Wednesday, December 4, 2013

Brazil: World Cup 2014 Accident Results in Two Deaths in São Paulo

According to The Associated Press, José Walter Joaquím, the Brazilian crane operator involved in the deadly November 27 accident at the São Paulo stadium that's hosting the opening match of the World Cup 2014 told police Wednesday (December 4) that he'd noticed nothing out of the ordinary ahead of the incident, his attorney said.

Joaquím's attorney, Carlos Kauffmann, said the 1 1/2 hour-long statement to police was the crane operator's first since the November 27 accident that killed two construction workers when the crane collapsed as it was hoisting a 500-ton piece of roofing.

Police are still investigating the cause of the accident, and media reports have said the three main hypotheses are human error, a problem with the crane and the possibility that the ground, soaked by several days of rains, ceded beneath the weight of the metal structure.

"Everything was happening normally, completely normally," the São Paulo-based attorney told AP by phone.

COMMENT: Kauffmann stressed Joaquím's experience, saying the 56-year-old had been operating cranes for 34 years and had already hoisted 37 similar pieces of roofing onto São Paulo's Arena Corinthians without incident. The roofing structure that came crashing down last Wednesday was to be the final piece.

Joaquim's statement came as top brass from world football's governing body, FIFA, and Brazilian sporting officials gathered in the northeastern coastal state of Bahía ahead of the World Cup draw on Friday.

Brazilian officials have come under fire from FIFA over delays in delivering the twelve stadiums that are to host the World Cup matches. Four of the six stadiums used in the World Cup warm-up tournament held earlier this year were delivered late, and Brazilian officials on Wednesday acknowledged that none of the six remaining stadiums will meet FIFA's December 31 deadline.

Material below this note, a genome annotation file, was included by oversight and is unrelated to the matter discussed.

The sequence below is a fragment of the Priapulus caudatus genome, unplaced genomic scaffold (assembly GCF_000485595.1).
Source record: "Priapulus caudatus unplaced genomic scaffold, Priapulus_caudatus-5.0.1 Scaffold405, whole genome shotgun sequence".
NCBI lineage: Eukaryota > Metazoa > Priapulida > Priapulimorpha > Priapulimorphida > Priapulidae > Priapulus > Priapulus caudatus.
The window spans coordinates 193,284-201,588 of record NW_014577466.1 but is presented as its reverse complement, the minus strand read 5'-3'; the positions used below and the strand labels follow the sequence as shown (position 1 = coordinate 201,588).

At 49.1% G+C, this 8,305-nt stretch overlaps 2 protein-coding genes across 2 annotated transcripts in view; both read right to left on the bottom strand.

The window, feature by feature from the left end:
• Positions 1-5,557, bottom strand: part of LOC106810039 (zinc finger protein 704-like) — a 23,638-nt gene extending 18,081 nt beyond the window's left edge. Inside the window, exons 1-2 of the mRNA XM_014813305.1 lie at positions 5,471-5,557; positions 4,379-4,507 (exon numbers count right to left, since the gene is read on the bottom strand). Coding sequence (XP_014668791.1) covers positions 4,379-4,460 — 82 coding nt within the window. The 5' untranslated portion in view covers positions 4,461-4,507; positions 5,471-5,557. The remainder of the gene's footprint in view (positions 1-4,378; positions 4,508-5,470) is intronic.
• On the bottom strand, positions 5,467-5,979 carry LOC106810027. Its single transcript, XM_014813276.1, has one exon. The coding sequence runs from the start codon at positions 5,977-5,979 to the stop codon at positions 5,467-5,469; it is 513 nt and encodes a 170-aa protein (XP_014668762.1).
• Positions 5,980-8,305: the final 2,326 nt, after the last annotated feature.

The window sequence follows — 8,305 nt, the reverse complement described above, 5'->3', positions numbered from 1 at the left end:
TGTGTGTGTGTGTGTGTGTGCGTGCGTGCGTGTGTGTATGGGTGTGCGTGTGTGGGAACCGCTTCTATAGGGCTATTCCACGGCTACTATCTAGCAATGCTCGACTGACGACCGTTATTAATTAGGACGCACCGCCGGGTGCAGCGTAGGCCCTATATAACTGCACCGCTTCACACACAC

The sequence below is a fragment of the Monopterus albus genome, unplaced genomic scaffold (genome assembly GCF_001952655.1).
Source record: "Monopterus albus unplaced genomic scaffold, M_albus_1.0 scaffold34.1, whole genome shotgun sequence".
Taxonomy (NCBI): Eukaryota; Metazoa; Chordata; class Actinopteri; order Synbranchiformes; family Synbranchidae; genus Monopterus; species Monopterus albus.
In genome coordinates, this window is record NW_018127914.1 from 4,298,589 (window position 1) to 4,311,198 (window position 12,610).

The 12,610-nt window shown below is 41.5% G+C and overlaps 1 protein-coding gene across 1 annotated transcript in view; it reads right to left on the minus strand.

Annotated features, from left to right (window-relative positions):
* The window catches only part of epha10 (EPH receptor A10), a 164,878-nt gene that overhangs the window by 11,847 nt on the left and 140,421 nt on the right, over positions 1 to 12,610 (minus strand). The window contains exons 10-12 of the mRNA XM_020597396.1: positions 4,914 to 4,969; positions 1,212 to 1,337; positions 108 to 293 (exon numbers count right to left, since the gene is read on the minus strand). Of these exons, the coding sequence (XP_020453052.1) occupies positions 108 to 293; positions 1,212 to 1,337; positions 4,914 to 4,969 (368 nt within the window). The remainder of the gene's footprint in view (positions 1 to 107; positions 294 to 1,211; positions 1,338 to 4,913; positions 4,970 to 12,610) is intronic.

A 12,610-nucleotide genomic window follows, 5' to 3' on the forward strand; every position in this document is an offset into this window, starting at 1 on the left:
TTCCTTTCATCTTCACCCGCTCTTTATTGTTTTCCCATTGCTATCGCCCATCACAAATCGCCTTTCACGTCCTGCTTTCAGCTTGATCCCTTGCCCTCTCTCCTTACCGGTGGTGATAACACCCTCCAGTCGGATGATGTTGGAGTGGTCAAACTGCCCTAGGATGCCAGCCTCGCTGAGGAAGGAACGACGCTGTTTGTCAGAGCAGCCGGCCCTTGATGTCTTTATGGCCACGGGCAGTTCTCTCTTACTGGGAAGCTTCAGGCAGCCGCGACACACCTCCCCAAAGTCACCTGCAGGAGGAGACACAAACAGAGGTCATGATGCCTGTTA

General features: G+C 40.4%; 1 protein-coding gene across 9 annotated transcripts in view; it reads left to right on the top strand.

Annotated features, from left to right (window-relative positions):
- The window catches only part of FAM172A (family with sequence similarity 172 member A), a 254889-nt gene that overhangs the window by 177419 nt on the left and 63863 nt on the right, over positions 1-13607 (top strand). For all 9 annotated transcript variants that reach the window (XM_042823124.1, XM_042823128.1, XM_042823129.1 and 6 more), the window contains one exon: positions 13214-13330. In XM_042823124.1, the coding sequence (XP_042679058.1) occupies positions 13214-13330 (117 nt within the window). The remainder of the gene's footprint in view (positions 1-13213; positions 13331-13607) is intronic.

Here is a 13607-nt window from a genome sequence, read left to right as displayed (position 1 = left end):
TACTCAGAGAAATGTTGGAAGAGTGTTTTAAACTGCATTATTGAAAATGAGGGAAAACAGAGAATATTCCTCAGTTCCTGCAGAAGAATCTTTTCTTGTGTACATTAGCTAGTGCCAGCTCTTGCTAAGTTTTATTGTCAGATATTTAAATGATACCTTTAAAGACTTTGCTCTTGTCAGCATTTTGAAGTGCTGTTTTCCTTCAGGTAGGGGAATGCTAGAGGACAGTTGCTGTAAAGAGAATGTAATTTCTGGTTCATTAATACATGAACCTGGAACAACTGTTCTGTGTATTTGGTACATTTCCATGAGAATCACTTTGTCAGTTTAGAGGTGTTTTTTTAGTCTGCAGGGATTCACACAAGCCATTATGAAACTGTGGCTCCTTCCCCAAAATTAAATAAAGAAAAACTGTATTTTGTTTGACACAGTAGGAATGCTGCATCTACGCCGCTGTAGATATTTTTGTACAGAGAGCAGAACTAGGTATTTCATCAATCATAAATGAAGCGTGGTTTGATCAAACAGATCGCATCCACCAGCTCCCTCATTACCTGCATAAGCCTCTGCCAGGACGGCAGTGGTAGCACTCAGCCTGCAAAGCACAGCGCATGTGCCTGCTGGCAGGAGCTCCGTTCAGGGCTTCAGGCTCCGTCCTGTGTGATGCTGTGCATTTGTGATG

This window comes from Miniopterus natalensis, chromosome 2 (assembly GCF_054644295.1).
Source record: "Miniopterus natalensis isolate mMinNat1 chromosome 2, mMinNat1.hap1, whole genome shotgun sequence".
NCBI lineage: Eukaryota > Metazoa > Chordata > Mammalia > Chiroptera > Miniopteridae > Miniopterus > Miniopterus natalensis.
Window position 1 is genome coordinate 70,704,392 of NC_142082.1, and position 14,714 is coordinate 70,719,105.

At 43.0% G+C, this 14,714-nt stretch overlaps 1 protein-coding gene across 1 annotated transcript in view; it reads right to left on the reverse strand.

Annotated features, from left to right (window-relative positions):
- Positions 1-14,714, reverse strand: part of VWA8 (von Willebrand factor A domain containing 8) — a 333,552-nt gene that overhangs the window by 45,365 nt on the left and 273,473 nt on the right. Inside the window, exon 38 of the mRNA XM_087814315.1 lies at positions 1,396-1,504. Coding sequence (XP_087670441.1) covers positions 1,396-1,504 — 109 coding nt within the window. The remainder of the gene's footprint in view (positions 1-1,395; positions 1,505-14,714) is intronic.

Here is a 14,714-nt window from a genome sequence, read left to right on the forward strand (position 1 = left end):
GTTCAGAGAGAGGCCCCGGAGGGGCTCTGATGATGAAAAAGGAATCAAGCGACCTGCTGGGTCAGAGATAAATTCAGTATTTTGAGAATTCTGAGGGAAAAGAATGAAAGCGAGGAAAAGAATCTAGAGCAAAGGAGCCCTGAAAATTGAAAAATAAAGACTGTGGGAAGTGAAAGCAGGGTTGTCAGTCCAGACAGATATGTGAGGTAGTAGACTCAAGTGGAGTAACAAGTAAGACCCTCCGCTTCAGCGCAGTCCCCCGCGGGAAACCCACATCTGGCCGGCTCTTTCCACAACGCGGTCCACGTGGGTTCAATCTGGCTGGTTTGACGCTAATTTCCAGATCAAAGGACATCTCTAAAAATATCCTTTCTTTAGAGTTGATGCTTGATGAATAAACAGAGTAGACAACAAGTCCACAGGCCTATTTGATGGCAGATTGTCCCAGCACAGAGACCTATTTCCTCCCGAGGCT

Brazilian media reports were rife with speculation that hurry to deliver the Arena Corinthians, which is also known as Itaquerao, well ahead of the June 12 opener may have contributed to the accident. Some of the 1,350 workers on the site told journalists that twelve-hour-long shifts were not unusual, although others insisted they worked standard eight-hour-long shifts.

Work on the site was stopped for four days following the accident, but resumed on Monday (December 2), except on the area immediately surrounding where the accident took place. Odebrecht, the construction firm building the stadium, said the off-limits area represents only about 5% of the total site.

As most of our readers know all too well, I have been critical of Brazil's being able to simultaneously construct not only the FIFA sites, but those for the Summer Olympics in 2016 as well, largely because of construction quality control factors which have plagued Brazil for decades.

Hopefully, there will not be further construction delays, not only on FIFA and Summer Olympic sites, but on massive hotel construction as well.